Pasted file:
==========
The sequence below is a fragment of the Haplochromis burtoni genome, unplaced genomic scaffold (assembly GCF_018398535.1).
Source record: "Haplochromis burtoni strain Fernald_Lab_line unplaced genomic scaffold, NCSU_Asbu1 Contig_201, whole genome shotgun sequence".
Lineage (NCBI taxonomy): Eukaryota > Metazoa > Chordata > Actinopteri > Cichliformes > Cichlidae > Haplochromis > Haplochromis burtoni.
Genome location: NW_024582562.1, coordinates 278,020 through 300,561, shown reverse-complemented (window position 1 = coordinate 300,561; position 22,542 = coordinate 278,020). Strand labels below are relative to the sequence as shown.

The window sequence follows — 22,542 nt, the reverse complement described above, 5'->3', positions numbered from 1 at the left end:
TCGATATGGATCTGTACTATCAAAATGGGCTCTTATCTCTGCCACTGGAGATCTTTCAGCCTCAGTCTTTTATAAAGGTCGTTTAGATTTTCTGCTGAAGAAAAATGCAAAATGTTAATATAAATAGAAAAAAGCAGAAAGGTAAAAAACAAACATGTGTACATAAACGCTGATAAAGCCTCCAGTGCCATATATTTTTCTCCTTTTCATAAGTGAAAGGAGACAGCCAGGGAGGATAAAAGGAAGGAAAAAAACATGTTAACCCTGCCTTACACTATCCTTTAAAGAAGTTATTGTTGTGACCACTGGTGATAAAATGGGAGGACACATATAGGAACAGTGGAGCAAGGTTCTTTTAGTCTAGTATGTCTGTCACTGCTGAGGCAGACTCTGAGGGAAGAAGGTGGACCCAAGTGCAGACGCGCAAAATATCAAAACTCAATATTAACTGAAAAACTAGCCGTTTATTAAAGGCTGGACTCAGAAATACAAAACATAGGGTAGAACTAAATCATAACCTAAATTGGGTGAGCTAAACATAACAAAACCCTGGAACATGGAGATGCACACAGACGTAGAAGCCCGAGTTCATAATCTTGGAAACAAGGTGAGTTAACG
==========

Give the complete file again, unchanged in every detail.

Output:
The sequence below is a fragment of the Haplochromis burtoni genome, unplaced genomic scaffold (assembly GCF_018398535.1).
Source record: "Haplochromis burtoni strain Fernald_Lab_line unplaced genomic scaffold, NCSU_Asbu1 Contig_201, whole genome shotgun sequence".
Lineage (NCBI taxonomy): Eukaryota > Metazoa > Chordata > Actinopteri > Cichliformes > Cichlidae > Haplochromis > Haplochromis burtoni.
Genome location: NW_024582562.1, coordinates 278,020 through 300,561, shown reverse-complemented (window position 1 = coordinate 300,561; position 22,542 = coordinate 278,020). Strand labels below are relative to the sequence as shown.

The window sequence follows — 22,542 nt, the reverse complement described above, 5'->3', positions numbered from 1 at the left end:
TCGATATGGATCTGTACTATCAAAATGGGCTCTTATCTCTGCCACTGGAGATCTTTCAGCCTCAGTCTTTTATAAAGGTCGTTTAGATTTTCTGCTGAAGAAAAATGCAAAATGTTAATATAAATAGAAAAAAGCAGAAAGGTAAAAAACAAACATGTGTACATAAACGCTGATAAAGCCTCCAGTGCCATATATTTTTCTCCTTTTCATAAGTGAAAGGAGACAGCCAGGGAGGATAAAAGGAAGGAAAAAAACATGTTAACCCTGCCTTACACTATCCTTTAAAGAAGTTATTGTTGTGACCACTGGTGATAAAATGGGAGGACACATATAGGAACAGTGGAGCAAGGTTCTTTTAGTCTAGTATGTCTGTCACTGCTGAGGCAGACTCTGAGGGAAGAAGGTGGACCCAAGTGCAGACGCGCAAAATATCAAAACTCAATATTAACTGAAAAACTAGCCGTTTATTAAAGGCTGGACTCAGAAATACAAAACATAGGGTAGAACTAAATCATAACCTAAATTGGGTGAGCTAAACATAACAAAACCCTGGAACATGGAGATGCACACAGACGTAGAAGCCCGAGTTCATAATCTTGGAAACAAGGTGAGTTAACG